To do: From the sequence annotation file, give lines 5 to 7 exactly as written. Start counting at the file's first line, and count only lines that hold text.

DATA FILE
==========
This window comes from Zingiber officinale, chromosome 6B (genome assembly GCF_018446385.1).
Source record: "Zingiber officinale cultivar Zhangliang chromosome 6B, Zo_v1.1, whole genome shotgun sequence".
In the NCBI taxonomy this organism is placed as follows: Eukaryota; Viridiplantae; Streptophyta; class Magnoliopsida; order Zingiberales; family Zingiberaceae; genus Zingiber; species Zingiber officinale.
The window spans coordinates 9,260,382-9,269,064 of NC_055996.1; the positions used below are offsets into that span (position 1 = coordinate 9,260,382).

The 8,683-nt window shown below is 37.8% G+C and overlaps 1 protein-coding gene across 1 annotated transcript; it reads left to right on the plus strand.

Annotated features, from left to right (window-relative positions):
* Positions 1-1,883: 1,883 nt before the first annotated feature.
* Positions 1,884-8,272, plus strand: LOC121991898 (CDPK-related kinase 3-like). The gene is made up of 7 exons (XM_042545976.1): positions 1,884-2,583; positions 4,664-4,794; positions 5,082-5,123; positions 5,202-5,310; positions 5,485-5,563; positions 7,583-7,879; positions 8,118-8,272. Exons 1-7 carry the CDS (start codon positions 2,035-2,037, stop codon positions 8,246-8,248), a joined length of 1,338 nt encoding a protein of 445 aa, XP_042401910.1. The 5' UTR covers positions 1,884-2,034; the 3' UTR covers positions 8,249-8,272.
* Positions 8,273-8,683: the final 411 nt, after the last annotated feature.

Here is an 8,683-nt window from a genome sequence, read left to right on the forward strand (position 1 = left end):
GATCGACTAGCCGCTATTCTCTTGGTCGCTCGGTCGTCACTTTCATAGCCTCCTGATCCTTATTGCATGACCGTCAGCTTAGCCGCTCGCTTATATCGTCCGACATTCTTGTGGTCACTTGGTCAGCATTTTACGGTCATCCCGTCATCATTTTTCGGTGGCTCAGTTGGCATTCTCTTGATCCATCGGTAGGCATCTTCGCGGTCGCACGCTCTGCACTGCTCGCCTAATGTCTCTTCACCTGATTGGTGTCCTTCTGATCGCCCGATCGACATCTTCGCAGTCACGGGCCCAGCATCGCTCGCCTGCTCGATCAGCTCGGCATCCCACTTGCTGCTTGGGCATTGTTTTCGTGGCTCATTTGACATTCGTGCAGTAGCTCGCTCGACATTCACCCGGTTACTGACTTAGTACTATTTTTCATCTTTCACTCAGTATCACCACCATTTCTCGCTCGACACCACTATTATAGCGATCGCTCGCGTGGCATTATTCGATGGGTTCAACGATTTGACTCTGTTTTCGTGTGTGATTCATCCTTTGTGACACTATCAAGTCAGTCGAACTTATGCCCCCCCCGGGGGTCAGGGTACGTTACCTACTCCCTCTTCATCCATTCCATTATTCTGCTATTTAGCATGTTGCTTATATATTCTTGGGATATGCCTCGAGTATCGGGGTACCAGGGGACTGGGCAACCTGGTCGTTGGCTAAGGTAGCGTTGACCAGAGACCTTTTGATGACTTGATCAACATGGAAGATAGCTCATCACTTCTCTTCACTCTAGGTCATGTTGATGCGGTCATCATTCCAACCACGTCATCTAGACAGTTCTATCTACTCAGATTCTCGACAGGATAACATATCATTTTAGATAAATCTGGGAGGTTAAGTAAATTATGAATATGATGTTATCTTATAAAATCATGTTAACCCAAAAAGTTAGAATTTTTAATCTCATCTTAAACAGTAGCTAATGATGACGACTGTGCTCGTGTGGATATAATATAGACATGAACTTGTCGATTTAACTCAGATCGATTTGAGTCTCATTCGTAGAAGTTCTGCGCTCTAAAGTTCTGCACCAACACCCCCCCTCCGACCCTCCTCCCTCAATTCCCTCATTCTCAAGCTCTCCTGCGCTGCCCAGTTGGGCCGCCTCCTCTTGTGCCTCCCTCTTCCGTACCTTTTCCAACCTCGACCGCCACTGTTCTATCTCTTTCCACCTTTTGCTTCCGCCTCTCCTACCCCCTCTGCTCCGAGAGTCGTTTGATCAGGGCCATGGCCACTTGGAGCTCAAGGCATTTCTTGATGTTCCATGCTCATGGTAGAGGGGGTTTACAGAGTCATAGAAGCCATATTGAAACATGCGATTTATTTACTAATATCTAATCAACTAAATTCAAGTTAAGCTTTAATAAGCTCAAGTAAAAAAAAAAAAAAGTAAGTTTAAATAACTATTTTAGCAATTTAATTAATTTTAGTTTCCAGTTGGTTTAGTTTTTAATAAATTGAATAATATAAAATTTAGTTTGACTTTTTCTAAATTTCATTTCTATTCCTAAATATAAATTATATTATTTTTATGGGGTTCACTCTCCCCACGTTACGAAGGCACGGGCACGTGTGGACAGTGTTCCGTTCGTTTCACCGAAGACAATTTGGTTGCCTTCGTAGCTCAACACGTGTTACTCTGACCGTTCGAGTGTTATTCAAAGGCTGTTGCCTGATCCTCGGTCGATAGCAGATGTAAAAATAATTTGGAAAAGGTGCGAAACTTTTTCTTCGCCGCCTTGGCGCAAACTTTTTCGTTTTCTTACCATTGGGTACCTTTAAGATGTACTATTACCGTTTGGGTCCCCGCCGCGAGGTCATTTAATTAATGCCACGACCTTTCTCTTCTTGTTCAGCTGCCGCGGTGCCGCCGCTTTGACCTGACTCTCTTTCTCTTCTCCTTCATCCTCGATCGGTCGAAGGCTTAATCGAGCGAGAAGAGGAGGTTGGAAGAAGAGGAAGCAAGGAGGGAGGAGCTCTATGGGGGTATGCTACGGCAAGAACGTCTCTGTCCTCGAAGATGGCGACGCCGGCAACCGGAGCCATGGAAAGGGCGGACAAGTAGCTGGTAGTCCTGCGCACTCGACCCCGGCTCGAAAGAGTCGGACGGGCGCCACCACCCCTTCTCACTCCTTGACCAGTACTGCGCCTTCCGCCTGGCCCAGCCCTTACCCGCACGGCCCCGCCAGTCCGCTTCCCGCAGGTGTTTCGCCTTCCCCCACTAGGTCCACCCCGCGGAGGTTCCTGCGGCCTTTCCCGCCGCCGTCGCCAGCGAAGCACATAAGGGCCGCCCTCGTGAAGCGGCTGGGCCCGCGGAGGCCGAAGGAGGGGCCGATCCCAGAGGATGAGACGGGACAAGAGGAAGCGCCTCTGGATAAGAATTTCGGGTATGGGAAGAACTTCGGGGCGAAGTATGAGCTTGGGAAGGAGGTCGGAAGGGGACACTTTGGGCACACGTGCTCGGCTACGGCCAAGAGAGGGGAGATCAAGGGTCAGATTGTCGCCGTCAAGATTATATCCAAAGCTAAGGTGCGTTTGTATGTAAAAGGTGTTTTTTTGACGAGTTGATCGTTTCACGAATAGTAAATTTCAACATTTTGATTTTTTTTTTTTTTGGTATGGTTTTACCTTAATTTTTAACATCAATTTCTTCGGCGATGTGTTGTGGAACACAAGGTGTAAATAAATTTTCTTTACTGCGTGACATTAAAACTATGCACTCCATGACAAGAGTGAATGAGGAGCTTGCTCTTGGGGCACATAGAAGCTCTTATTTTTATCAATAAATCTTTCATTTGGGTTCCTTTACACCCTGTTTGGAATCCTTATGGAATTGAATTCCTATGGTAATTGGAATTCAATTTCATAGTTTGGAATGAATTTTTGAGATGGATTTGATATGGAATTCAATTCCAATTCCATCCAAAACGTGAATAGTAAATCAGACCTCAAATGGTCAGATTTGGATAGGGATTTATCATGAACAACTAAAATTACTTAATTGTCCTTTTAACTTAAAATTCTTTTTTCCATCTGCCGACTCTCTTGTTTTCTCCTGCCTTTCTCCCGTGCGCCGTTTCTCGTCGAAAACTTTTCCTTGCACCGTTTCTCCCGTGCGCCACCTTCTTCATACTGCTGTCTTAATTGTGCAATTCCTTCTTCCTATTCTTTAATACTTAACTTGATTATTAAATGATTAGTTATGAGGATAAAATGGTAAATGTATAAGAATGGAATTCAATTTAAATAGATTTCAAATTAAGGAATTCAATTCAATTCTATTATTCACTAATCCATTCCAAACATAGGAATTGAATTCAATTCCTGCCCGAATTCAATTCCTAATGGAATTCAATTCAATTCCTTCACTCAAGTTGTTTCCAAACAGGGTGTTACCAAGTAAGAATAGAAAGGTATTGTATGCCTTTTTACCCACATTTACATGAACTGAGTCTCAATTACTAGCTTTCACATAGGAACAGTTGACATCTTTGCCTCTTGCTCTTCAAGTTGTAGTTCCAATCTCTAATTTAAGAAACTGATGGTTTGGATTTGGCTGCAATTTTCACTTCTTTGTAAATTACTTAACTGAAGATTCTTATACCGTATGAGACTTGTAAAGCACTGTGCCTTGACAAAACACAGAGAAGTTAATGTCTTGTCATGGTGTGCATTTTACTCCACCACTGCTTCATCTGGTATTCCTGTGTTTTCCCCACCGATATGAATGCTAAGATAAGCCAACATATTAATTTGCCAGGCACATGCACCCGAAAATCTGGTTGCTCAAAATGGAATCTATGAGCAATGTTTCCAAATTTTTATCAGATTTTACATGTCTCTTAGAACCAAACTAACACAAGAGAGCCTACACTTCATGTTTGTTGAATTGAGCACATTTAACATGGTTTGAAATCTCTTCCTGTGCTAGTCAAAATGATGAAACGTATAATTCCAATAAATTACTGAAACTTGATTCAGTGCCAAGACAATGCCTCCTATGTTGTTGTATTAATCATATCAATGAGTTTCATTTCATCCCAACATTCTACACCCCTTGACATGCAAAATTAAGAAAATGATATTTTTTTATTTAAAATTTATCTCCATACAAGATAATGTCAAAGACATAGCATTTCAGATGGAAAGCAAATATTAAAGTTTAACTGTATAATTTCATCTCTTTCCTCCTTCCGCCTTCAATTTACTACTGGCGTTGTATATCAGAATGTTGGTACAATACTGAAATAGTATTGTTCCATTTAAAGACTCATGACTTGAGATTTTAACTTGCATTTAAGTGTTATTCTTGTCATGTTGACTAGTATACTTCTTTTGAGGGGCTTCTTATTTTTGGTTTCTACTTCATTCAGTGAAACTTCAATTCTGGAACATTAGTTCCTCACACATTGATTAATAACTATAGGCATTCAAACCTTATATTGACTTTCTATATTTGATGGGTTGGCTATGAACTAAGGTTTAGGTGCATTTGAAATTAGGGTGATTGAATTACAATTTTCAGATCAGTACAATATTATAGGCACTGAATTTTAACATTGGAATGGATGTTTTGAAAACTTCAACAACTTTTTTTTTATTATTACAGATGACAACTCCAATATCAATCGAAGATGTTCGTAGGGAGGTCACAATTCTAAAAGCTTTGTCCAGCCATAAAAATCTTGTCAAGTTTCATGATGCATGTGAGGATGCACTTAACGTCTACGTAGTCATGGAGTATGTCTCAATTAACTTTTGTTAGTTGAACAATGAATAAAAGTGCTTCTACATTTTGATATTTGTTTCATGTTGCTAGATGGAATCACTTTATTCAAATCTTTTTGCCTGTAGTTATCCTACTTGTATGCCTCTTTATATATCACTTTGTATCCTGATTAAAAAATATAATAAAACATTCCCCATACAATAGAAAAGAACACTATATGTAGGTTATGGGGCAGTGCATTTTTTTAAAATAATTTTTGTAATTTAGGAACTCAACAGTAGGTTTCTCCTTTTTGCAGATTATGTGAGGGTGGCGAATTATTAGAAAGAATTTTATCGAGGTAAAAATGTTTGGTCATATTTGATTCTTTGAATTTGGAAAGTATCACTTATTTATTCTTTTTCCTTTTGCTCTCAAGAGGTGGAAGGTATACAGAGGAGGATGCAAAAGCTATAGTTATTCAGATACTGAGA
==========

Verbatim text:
The 8,683-nt window shown below is 37.8% G+C and overlaps 1 protein-coding gene across 1 annotated transcript; it reads left to right on the plus strand.

Annotated features, from left to right (window-relative positions):
* Positions 1-1,883: 1,883 nt before the first annotated feature.